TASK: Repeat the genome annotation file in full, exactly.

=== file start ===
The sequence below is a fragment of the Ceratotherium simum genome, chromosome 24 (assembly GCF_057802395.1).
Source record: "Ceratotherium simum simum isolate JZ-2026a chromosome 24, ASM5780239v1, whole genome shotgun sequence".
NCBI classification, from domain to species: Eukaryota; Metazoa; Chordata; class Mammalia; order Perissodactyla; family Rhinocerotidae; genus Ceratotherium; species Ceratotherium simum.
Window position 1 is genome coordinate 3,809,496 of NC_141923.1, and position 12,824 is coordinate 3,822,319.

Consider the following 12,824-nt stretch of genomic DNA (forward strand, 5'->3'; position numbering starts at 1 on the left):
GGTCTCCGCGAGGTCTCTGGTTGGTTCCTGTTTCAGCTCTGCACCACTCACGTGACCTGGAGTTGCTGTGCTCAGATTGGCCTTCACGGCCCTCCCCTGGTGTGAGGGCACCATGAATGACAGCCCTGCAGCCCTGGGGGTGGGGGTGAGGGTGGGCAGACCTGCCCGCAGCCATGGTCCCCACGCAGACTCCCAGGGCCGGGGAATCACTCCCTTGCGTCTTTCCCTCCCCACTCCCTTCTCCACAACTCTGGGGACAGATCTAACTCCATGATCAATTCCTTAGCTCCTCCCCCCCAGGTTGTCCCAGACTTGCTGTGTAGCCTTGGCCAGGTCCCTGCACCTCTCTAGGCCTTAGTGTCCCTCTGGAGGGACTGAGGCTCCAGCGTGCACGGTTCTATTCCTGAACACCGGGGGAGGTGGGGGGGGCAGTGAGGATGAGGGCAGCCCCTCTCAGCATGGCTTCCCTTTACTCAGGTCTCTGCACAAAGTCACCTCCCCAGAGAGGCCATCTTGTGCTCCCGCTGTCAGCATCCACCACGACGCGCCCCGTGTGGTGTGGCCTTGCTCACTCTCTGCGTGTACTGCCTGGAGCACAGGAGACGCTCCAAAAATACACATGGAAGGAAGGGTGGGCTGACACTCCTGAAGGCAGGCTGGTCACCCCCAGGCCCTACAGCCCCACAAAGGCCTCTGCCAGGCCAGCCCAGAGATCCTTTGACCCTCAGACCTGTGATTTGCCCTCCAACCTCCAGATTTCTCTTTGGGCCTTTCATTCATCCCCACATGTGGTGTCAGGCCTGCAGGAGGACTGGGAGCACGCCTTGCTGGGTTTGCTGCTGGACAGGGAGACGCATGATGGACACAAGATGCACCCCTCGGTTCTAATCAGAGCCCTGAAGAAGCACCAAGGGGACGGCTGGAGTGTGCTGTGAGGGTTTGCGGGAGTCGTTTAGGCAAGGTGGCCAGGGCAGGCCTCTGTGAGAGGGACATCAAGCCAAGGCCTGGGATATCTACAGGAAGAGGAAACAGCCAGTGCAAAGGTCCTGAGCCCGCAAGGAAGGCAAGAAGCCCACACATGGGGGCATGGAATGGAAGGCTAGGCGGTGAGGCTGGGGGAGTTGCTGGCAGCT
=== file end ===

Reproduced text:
The sequence below is a fragment of the Ceratotherium simum genome, chromosome 24 (assembly GCF_057802395.1).
Source record: "Ceratotherium simum simum isolate JZ-2026a chromosome 24, ASM5780239v1, whole genome shotgun sequence".
NCBI classification, from domain to species: Eukaryota; Metazoa; Chordata; class Mammalia; order Perissodactyla; family Rhinocerotidae; genus Ceratotherium; species Ceratotherium simum.
Window position 1 is genome coordinate 3,809,496 of NC_141923.1, and position 12,824 is coordinate 3,822,319.

Consider the following 12,824-nt stretch of genomic DNA (forward strand, 5'->3'; position numbering starts at 1 on the left):
GGTCTCCGCGAGGTCTCTGGTTGGTTCCTGTTTCAGCTCTGCACCACTCACGTGACCTGGAGTTGCTGTGCTCAGATTGGCCTTCACGGCCCTCCCCTGGTGTGAGGGCACCATGAATGACAGCCCTGCAGCCCTGGGGGTGGGGGTGAGGGTGGGCAGACCTGCCCGCAGCCATGGTCCCCACGCAGACTCCCAGGGCCGGGGAATCACTCCCTTGCGTCTTTCCCTCCCCACTCCCTTCTCCACAACTCTGGGGACAGATCTAACTCCATGATCAATTCCTTAGCTCCTCCCCCCCAGGTTGTCCCAGACTTGCTGTGTAGCCTTGGCCAGGTCCCTGCACCTCTCTAGGCCTTAGTGTCCCTCTGGAGGGACTGAGGCTCCAGCGTGCACGGTTCTATTCCTGAACACCGGGGGAGGTGGGGGGGGCAGTGAGGATGAGGGCAGCCCCTCTCAGCATGGCTTCCCTTTACTCAGGTCTCTGCACAAAGTCACCTCCCCAGAGAGGCCATCTTGTGCTCCCGCTGTCAGCATCCACCACGACGCGCCCCGTGTGGTGTGGCCTTGCTCACTCTCTGCGTGTACTGCCTGGAGCACAGGAGACGCTCCAAAAATACACATGGAAGGAAGGGTGGGCTGACACTCCTGAAGGCAGGCTGGTCACCCCCAGGCCCTACAGCCCCACAAAGGCCTCTGCCAGGCCAGCCCAGAGATCCTTTGACCCTCAGACCTGTGATTTGCCCTCCAACCTCCAGATTTCTCTTTGGGCCTTTCATTCATCCCCACATGTGGTGTCAGGCCTGCAGGAGGACTGGGAGCACGCCTTGCTGGGTTTGCTGCTGGACAGGGAGACGCATGATGGACACAAGATGCACCCCTCGGTTCTAATCAGAGCCCTGAAGAAGCACCAAGGGGACGGCTGGAGTGTGCTGTGAGGGTTTGCGGGAGTCGTTTAGGCAAGGTGGCCAGGGCAGGCCTCTGTGAGAGGGACATCAAGCCAAGGCCTGGGATATCTACAGGAAGAGGAAACAGCCAGTGCAAAGGTCCTGAGCCCGCAAGGAAGGCAAGAAGCCCACACATGGGGGCATGGAATGGAAGGCTAGGCGGTGAGGCTGGGGGAGTTGCTGGCAGCT